Allegations of plagiarism leveled against Army's Counterinsurgency Manual

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[David Price is author of Threatening Anthropology: McCarthyism and the FBI's Surveillance of Activist Anthropologists.]

Last December, the U.S. Army and Marine Corps published a new Counterinsurgency Field Manual (No. 3-24). In policy circles, the Manual became an artifact of hope, signifying the move away from the crude logic of "shock and awe" toward calculations that rifle-toting soldiers can win the hearts and minds of occupied Iraq through a new appreciation of cultural nuance.

Some view the Manual as containing plans for a new intellectually fueled "smart bomb," and it is being sold to the public as a scholarly based strategic guide to victory in Iraq. In July, this contrivance was bolstered as the University of Chicago Press republished the Manual in a stylish, olive drab, faux-field ready edition, designed to slip into flack jackets or Urban Outfitter accessory bags. The Chicago edition includes the original forward by General David Petraeus and Lt. General James Amos, with a new forward by Lt. Col. John Nagl and introduction by Sarah Sewell, of Harvard's JFK School of Government. Chicago's republication of the Field Manual spawned a minor media orgy, and Lt. Col. Nagl, a counterinsurgency expert, became the Manual's poster boy, appearing on NPR, ABC News, NBC, and the pages of the NYT, Newsweek, and other publications, pitching the Manual as the philosophical expression of Petraeus' intellectual strategy for victory in Iraq. ...

[Yale educated] Montgomery McFate and an unnamed "military intelligence specialist" co-wrote the Manual's chapter 3, the Manual's longest and the key chapter on "Intelligence in Counterinsurgency." Chapter 3 introduces basic social science views of elements of culture that underlie the Manual's approach to teaching counterinsurgents how to weaponize the specific indigenous cultural information they encounter in specific theaters of battle. General Petraeus is betting that troops working alongside Human Terrain System teams can apply the Manual's principles to stabilize and pacify war-torn Iraq.

When I read an online copy of the Manual last winter, I was unimpressed by its watered-down anthropological explanations, but having researched anthropological contributions to the Second World War, I was familiar with such oversimplifications. But some in the military found the Counterinsurgency Manual to be revolutionary. McFate claims the Manual is so radical that it "is considered 'Zen tinged' not just by the media, but also by many members of the military who felt that the Manual, and chapter 3 in particular, was 'too innovative' and 'too politically correct.'" Like any manual, the Counterinsurgency Field Manual is written in the dry, detached voice of basic instruction. But as I re-read Chapter 3 a few months ago, I found my eye struggling through a crudely constructed sentence and then suddenly being graced with a flowing line of precise prose:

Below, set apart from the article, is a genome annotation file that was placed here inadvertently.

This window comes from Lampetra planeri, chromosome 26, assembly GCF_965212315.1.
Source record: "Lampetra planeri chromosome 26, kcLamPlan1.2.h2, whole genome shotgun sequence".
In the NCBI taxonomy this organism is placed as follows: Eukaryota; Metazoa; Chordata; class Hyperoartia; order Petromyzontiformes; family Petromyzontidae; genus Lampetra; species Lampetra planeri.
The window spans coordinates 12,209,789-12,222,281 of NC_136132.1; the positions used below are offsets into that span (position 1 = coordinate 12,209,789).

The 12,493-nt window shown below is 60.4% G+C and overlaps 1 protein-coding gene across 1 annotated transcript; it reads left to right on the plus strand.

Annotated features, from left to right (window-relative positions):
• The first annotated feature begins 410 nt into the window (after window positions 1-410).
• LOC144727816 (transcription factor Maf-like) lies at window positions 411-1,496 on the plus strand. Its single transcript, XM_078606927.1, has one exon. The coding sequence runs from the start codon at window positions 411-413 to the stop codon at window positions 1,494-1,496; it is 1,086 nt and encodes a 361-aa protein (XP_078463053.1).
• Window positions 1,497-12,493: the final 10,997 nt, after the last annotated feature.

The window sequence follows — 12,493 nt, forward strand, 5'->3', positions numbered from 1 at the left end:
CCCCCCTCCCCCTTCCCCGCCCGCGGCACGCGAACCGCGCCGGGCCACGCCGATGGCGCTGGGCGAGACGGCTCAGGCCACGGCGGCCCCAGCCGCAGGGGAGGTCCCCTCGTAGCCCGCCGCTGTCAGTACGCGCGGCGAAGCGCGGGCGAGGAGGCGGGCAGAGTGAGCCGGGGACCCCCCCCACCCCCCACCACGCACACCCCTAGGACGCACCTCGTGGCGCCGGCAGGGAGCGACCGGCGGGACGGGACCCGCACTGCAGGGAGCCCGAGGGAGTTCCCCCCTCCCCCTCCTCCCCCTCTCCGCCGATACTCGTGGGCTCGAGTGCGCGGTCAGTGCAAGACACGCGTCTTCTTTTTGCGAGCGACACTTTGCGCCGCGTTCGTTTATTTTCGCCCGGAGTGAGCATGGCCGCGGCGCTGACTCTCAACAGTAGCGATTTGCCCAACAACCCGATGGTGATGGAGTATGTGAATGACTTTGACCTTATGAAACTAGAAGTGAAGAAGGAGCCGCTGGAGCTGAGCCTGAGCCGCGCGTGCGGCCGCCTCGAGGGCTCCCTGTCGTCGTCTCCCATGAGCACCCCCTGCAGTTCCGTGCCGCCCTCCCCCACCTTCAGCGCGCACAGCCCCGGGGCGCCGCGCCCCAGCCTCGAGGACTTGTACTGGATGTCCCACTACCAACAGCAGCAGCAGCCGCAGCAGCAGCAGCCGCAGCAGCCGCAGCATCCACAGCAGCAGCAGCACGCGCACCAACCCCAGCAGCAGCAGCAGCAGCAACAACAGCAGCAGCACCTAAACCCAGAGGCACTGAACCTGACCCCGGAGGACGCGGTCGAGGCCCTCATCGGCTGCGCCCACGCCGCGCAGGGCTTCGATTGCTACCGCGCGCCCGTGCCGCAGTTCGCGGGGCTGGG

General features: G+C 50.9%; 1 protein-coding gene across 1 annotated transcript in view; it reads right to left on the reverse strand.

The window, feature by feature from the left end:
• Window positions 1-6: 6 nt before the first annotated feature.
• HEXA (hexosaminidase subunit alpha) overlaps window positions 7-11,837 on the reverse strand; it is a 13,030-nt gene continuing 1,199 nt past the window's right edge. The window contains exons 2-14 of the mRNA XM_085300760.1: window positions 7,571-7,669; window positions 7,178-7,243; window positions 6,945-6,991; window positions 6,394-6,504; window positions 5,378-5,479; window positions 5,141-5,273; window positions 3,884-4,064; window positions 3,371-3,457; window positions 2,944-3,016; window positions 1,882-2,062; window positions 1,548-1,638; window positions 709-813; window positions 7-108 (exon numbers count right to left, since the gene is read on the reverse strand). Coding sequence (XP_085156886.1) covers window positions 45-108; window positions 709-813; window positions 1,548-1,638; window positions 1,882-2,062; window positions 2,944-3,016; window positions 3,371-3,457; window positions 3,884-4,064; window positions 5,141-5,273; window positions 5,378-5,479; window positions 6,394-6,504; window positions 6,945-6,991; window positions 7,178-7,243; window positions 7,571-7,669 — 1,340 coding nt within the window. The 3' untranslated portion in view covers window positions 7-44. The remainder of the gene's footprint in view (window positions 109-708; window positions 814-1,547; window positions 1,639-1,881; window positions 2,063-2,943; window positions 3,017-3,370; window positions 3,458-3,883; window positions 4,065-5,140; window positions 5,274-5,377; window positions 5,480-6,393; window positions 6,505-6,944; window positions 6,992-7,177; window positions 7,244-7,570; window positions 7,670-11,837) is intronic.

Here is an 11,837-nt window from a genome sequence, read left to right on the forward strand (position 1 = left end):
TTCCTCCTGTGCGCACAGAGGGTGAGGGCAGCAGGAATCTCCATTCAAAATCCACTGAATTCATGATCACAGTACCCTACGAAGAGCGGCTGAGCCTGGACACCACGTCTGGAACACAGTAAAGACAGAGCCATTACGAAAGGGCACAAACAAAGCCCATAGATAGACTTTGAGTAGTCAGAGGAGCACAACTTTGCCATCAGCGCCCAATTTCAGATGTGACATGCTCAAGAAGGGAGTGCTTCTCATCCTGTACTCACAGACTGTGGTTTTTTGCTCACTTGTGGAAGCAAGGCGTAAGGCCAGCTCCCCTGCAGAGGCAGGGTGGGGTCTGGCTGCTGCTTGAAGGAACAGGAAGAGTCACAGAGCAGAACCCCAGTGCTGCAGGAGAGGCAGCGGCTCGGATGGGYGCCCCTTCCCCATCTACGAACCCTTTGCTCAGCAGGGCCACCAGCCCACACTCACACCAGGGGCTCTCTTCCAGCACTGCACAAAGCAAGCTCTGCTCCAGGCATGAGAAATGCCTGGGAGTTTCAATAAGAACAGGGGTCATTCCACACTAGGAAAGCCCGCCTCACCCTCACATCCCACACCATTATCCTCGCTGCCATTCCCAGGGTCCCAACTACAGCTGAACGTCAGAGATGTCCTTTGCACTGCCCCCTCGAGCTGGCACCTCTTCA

"A ritual is a stereotyped sequence of activities involving gestures, words, and objects performed to influence supernatural entities or forces on behalf of the actors' goals and interest." (Counterinsurgency Manual, 3-51)

The phrase "stereotyped sequence" leapt off the page. Not only was it out of place, but it sparked a memory. I knew that I'd read these words years ago. With a little searching, I discovered that this unacknowledged line had been taken from a 1972 article written by the anthropologist Victor Turner, who brilliantly wrote that religious ritual is:

"a stereotyped sequence of activities involving gestures, words, and objects, performed in a sequestered place, and designed to influence preternatural entities or forces on behalf of the actors' goals and interests." (See full citation in the concluding "comparison" section of this article.)

The Manual simplified Turner's poetic voice, trimming a few big words and substituting "supernatural" for "preternatural". The Manual used no quotation marks, attribution, or citations to signify Turner's authorship of this barely altered line. Having encountered students passing off the work of other scholars as their own, I know that such acts are seldom isolated occurrences; this single kidnapped line of Turner got me wondering if the Manual had taken other unattributed passages. While I did not perform exhaustive searches, with a little searching in Chapter 3 alone I found about twenty passages showing either direct use of others' passages without quotes, or heavy reliance on unacknowledged source materials. ...

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